Friday, June 26, 2009

CWS: A Look Ahead

Cat Welfare Society has had a solid month of fundraising with the LPN Cat Day at Suntec City, the Cat’s Night Out “In Search of the Most Beautiful Domestic Cat” at Jurong Point and that unforgettably tongue-in-cheek STrip “What’s New Pussycat?” campaign.

Besides raising funds for stray sterilisation, these light-hearted occasions gave us a rare chance to let our hair down with other cat groups, volunteers and with the public.

Now the fun is over, it is time to get back down to the serious business of cat welfare.

Engaging govt agencies

CWS is planning a series of engagements with AVA, HDB and Town Councils. And it cannot be timelier that Sunday Times dedicated a full page on animal welfare last weekend, giving voice to the poisoned bayshore cats, abandoned animals and tireless animal welfare volunteers.

(They had to juxtapose it with an article on our good friend Mr TTK to provide a perfunctory journalistic balance to the spread, but that is easily forgiven. A contrary article on a less controversial figure would have been more detrimental. So thank you, Sunday Times.)

Also featured in the full page coverage is a small victory for cat welfare. AVA has put it on record, “AVA… is again open to subsidising the cost of sterilisation of stray cats, if caregivers, town councils and communities are willing to participate.”

So our upcoming meeting with them can now fast track to the mechanics of the stray cat sterilisation scheme: what is required of town councils and volunteers, and how to streamline the scheme for greater success.

After which, we can start working with dedicated caregivers whose stray management work in their areas through Trap-Neuter-Release-Manage or TNRM, mediation and community building work has reached a healthy maturity. We will talk to their Town Councils first.

How you can help:
If you are a caregiver with a well managed cat community, come forward. Also start keeping records of the number of cats in your neighbourhood, the number of cats you have sterilised, your encounters with Town Councils and the number of complaints handled as these will go a long way when we engage them.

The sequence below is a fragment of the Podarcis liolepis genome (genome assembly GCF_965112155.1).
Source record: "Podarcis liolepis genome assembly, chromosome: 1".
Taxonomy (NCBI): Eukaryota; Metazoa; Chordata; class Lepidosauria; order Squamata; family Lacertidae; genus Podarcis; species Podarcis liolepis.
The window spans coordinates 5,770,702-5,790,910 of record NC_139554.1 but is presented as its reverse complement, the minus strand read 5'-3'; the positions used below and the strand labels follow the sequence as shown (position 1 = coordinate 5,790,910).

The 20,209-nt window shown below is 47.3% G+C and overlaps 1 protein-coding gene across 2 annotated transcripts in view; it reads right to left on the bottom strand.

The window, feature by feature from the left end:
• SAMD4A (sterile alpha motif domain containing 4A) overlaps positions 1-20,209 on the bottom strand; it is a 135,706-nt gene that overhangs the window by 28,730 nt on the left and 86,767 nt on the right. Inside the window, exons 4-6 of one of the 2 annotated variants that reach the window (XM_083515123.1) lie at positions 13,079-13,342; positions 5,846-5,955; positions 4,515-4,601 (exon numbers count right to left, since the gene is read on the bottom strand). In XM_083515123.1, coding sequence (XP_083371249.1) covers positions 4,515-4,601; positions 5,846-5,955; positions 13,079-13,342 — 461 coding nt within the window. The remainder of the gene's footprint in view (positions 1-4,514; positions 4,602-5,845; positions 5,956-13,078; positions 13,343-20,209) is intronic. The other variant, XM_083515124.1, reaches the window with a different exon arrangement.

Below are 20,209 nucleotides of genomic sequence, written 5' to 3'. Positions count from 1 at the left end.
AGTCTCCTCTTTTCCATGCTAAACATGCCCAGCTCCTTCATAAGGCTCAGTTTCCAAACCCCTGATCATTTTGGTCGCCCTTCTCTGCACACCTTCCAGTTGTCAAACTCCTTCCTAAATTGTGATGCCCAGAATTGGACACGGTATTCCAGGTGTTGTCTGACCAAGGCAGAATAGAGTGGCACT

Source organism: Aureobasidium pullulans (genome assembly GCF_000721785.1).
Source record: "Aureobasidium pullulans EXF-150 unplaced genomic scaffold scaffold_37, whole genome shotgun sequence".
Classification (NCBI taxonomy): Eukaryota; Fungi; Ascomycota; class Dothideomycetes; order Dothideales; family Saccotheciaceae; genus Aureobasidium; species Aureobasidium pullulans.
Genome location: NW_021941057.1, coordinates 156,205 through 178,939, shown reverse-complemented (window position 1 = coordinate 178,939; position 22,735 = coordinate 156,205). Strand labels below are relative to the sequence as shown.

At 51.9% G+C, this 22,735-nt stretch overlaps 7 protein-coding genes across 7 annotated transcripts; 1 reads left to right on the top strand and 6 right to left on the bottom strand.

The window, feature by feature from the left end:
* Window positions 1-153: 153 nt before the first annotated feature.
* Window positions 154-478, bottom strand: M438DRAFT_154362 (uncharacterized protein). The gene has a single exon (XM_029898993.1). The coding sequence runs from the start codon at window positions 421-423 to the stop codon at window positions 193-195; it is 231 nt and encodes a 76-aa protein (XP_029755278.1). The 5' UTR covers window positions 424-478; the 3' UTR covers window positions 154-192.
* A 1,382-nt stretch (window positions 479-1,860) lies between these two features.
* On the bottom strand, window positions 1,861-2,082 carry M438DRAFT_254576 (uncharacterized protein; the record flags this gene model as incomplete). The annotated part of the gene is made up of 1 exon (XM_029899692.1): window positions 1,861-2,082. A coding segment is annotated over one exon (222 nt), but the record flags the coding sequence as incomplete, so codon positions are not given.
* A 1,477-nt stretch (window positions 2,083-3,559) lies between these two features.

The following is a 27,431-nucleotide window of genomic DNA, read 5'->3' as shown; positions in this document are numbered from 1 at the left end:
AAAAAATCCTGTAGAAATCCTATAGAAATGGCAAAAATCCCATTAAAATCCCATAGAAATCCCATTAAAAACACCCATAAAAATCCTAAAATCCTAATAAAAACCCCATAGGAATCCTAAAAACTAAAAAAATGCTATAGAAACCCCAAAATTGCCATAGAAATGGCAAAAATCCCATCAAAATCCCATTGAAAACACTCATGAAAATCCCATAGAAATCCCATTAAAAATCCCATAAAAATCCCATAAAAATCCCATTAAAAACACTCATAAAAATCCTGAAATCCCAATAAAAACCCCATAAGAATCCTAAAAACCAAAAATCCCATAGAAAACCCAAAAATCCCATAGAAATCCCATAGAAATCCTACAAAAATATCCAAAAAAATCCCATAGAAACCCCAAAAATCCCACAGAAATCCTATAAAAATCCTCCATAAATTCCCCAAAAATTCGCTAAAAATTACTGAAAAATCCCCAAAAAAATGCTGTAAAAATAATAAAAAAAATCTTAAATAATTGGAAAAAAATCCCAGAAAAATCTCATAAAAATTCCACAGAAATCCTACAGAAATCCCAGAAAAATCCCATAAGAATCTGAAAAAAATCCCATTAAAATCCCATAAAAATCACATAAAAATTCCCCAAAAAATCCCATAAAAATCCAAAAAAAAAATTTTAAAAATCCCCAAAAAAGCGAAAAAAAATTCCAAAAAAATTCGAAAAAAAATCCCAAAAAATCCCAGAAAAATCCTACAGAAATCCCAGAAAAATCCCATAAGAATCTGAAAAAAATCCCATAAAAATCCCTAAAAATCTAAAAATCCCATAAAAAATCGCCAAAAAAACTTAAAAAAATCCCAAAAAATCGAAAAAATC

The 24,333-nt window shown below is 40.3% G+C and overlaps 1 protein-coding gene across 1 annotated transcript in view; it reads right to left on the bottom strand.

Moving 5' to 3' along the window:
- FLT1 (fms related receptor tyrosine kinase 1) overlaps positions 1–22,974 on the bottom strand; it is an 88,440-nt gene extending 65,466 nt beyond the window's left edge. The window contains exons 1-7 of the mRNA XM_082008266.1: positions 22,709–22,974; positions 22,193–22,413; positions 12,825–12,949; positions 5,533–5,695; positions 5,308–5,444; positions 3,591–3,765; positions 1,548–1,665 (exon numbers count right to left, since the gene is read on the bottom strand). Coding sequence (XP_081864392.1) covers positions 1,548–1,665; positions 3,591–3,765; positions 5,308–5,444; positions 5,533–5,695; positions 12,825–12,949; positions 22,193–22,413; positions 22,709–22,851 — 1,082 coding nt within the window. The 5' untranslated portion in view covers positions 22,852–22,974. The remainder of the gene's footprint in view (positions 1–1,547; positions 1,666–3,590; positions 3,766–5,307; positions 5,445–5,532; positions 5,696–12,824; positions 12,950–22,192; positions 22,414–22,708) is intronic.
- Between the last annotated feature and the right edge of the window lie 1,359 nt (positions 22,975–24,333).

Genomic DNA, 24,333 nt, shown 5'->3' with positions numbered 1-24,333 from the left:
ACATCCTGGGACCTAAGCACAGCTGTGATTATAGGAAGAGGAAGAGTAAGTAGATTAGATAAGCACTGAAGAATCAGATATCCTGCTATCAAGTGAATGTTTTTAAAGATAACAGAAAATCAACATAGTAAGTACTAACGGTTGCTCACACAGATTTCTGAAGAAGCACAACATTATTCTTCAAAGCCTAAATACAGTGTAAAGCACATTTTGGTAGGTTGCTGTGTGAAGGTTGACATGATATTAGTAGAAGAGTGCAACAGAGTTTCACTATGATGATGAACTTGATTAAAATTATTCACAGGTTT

If your area does not have a TNRM programme, start one! Look out for our upcoming stray cat management workshop and meet-up on how to get started.


CWS continues to single-mindedly put our funds into subsidising the sterilisation of stray cats. All our fundraising efforts are for this very purpose.

We get appeals from time to time to provide financial help for caregivers in need and for cat rescues. And this the committee members and volunteers do on our own personal basis.

The reason CWS funds are not diverted that way is this: The cold honest truth is that we have had to dig into our reserves last year to cover sterilisation and medical subsidies. And one had to go. It is a sign of the times that donations are down and reimbursements for subsidies are up.

We must keep stray cat sterilisation going simply because sterilisation makes the biggest impact to the welfare of our cats in the long run. It is this consistent, demanding, unglamourous work by dedicated caregivers and volunteers that provides a compelling reason for AVA to enter into a dialogue with cat welfare advocates. And we cannot afford to derail now.

The moment the government finally takes on the funding of stray cat sterilisation, that will really open up everyone’s resources to help the sick and suffering.

That moment is close and what will get us there is to make sure more community cats are sterilised and managed.

How you can help: